How could anybody describe Nigerian Agip’s circumventing of due process by giving Purchase Orders to General Electric International Operation Nigeria (GEION) every two days, and I mean every two days for the Maintenance Service Contract For Gas Turbines And Related Equipment For OB/OB, Ebocha And Kwale Gas Plants belonging to the Nigerian subsidiary of the Italian ENI, if not to say that it is an outright illegality? Is this not fraud and corruption at its peak? Interestingly, this arrangement has been on with impunity for a period of over twenty two (22) months.
The fraud started on the 26th of February, 2013 in a secret or rather classified contract signed by Giovani Salvin, General Manager District for NAOC and Harry Webster, Regional Business Leader- Sub Sahara Africa, for GE International Operations Nigeria (GEION). And it has been running since then.
Extracts from the template of the running illegal contract reads: “Now Therefore, in consideration of the mutual covenants and agreements hereafter provided, it is agreed as follows:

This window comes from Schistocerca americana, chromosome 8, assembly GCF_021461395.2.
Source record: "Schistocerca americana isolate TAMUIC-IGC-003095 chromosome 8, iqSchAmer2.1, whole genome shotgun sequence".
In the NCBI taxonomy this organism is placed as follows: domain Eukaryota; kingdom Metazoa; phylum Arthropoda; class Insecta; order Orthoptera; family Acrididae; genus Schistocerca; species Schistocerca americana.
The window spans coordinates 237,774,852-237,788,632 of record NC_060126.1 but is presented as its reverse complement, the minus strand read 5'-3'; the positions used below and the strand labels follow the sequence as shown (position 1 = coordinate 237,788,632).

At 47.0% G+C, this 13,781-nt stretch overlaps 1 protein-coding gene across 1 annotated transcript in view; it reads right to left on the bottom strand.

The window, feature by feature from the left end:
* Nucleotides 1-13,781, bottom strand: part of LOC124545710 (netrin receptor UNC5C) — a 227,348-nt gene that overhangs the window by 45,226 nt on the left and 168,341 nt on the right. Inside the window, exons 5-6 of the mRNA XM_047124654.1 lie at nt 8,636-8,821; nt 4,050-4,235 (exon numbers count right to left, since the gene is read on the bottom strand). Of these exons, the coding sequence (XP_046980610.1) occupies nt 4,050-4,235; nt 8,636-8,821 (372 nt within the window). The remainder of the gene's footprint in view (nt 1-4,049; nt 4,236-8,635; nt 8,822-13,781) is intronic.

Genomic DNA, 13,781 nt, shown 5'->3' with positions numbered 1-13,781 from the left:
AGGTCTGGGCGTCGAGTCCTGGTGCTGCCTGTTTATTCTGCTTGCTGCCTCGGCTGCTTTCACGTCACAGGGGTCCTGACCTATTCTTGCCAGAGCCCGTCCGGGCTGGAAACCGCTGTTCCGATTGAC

“Terms of Contract- Agreed terms of reference as per Revision No. 1 Contract No. 4500008870 for one additional year extension.
“Duration of Contract: From 04/02/2013- 05/02/2013, for a total of two days.
“Commercial Conditions: Daily Rate of USD 212, 990.29.”
So for every two days, Agip pays GE USD425, 980.58 (Four Hundred Thousand, Nine Hundred and Eighty and Fifty Eight Dollars).
The scheme was to criminally keep the fee below USD500, 000.00 (Five Hundred Thousand US Dollars) by splitting it into daily rates so as to beat the ceiling set by the guiding rules of the Joint Venture with NNPC which requires all contracts from USD500, 000.0 and above to be submitted to NAPIMS for vetting and approval. You see the fraud of an American firm conniving with its Italian partner in Nigeria.